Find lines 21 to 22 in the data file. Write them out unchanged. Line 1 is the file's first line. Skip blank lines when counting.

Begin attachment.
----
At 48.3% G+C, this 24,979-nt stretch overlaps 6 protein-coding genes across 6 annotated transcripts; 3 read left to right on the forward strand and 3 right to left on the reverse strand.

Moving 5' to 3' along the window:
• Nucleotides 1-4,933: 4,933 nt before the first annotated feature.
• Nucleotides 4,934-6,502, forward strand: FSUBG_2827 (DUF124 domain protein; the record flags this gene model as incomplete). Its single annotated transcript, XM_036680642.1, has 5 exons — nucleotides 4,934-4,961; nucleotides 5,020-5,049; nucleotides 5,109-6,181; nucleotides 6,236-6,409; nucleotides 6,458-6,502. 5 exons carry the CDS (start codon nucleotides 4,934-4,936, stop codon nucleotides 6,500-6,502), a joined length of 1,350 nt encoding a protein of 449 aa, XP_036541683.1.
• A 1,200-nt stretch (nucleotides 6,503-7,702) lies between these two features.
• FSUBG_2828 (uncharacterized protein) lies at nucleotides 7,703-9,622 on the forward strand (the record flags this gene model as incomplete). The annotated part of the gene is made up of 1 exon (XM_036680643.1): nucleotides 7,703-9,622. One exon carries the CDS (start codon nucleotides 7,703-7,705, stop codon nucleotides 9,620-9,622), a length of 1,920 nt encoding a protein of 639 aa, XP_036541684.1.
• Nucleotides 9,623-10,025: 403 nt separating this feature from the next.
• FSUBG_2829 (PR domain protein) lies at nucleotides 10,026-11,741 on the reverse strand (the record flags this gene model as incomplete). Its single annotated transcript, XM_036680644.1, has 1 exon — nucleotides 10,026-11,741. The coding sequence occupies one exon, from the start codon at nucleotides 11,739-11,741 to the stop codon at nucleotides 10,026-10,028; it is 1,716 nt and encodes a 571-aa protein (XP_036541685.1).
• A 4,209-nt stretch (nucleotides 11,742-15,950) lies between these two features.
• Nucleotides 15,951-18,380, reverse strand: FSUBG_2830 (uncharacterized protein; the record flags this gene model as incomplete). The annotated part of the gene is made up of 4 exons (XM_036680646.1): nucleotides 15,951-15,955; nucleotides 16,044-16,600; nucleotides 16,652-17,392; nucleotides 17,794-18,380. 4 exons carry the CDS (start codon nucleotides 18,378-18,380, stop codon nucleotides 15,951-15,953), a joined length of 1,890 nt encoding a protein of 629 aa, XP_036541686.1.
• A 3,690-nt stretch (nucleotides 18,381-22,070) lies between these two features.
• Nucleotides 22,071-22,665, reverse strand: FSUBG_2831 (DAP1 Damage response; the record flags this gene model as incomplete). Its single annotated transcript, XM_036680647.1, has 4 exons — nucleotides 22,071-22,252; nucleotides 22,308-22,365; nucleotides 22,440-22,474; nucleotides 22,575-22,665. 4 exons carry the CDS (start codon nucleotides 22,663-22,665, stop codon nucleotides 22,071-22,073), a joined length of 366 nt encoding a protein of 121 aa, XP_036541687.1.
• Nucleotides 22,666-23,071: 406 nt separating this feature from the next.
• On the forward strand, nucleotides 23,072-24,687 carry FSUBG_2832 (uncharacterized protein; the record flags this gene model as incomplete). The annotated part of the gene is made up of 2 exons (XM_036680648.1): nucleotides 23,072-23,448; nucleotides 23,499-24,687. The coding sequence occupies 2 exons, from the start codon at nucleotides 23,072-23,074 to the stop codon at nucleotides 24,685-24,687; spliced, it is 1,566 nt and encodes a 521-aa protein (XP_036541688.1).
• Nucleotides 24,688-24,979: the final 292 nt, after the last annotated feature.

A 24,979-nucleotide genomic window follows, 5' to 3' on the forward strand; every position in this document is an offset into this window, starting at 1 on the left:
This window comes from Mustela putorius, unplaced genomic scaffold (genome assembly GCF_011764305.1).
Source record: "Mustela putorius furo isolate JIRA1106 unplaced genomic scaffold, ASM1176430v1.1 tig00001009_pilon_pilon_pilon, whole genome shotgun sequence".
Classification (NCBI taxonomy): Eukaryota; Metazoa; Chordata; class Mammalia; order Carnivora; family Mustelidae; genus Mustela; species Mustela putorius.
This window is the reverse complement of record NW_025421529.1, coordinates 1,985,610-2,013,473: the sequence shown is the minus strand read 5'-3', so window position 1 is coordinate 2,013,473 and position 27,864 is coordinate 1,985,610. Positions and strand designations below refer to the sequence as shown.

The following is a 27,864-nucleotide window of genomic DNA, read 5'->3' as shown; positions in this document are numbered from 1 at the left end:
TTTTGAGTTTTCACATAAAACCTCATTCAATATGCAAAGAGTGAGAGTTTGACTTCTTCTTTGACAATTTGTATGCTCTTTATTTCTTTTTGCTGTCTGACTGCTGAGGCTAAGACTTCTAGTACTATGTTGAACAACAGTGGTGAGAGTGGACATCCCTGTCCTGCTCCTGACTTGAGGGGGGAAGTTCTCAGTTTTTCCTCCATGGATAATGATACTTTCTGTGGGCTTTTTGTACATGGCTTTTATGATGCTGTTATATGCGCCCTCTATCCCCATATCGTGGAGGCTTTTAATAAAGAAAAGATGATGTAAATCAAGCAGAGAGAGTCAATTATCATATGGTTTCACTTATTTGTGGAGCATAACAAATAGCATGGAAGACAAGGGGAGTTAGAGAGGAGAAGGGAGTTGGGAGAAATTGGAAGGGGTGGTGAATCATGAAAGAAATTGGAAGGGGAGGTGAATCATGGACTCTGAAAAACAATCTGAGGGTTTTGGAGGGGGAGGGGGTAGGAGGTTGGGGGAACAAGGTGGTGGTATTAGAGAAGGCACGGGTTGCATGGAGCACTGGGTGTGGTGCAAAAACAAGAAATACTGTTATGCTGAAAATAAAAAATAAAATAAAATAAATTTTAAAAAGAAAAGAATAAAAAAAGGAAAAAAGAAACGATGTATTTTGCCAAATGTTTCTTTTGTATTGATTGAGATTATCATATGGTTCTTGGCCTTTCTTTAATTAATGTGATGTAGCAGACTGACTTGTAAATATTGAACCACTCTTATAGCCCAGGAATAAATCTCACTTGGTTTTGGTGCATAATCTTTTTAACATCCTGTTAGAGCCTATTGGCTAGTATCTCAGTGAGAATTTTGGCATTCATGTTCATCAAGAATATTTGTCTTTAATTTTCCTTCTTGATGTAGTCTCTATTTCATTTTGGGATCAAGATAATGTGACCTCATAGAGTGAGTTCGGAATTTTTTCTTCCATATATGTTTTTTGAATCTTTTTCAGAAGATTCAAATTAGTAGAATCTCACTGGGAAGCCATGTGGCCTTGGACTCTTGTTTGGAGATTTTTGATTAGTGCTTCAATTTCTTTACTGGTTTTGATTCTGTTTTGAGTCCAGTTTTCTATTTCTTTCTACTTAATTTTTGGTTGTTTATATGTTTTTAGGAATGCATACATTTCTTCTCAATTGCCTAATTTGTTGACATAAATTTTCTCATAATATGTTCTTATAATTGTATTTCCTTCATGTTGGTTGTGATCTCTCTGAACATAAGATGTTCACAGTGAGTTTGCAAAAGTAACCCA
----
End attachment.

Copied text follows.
The following is a 27,864-nucleotide window of genomic DNA, read 5'->3' as shown; positions in this document are numbered from 1 at the left end:
TTTTGAGTTTTCACATAAAACCTCATTCAATATGCAAAGAGTGAGAGTTTGACTTCTTCTTTGACAATTTGTATGCTCTTTATTTCTTTTTGCTGTCTGACTGCTGAGGCTAAGACTTCTAGTACTATGTTGAACAACAGTGGTGAGAGTGGACATCCCTGTCCTGCTCCTGACTTGAGGGGGGAAGTTCTCAGTTTTTCCTCCATGGATAATGATACTTTCTGTGGGCTTTTTGTACATGGCTTTTATGATGCTGTTATATGCGCCCTCTATCCCCATATCGTGGAGGCTTTTAATAAAGAAAAGATGATGTAAATCAAGCAGAGAGAGTCAATTATCATATGGTTTCACTTATTTGTGGAGCATAACAAATAGCATGGAAGACAAGGGGAGTTAGAGAGGAGAAGGGAGTTGGGAGAAATTGGAAGGGGTGGTGAATCATGAAAGAAATTGGAAGGGGAGGTGAATCATGGACTCTGAAAAACAATCTGAGGGTTTTGGAGGGGGAGGGGGTAGGAGGTTGGGGGAACAAGGTGGTGGTATTAGAGAAGGCACGGGTTGCATGGAGCACTGGGTGTGGTGCAAAAACAAGAAATACTGTTATGCTGAAAATAAAAAATAAAATAAAATAAATTTTAAAAAGAAAAGAATAAAAAAAGGAAAAAAGAAACGATGTATTTTGCCAAATGTTTCTTTTGTATTGATTGAGATTATCATATGGTTCTTGGCCTTTCTTTAATTAATGTGATGTAGCAGACTGACTTGTAAATATTGAACCACTCTTATAGCCCAGGAATAAATCTCACTTGGTTTTGGTGCATAATCTTTTTAACATCCTGTTAGAGCCTATTGGCTAGTATCTCAGTGAGAATTTTGGCATTCATGTTCATCAAGAATATTTGTCTTTAATTTTCCTTCTTGATGTAGTCTCTATTTCATTTTGGGATCAAGATAATGTGACCTCATAGAGTGAGTTCGGAATTTTTTCTTCCATATATGTTTTTTGAATCTTTTTCAGAAGATTCAAATTAGTAGAATCTCACTGGGAAGCCATGTGGCCTTGGACTCTTGTTTGGAGATTTTTGATTAGTGCTTCAATTTCTTTACTGGTTTTGATTCTGTTTTGAGTCCAGTTTTCTATTTCTTTCTACTTAATTTTTGGTTGTTTATATGTTTTTAGGAATGCATACATTTCTTCTCAATTGCCTAATTTGTTGACATAAATTTTCTCATAATATGTTCTTATAATTGTATTTCCTTCATGTTGGTTGTGATCTCTCTGAACATAAGATGTTCACAGTGAGTTTGCAAAAGTAACCCA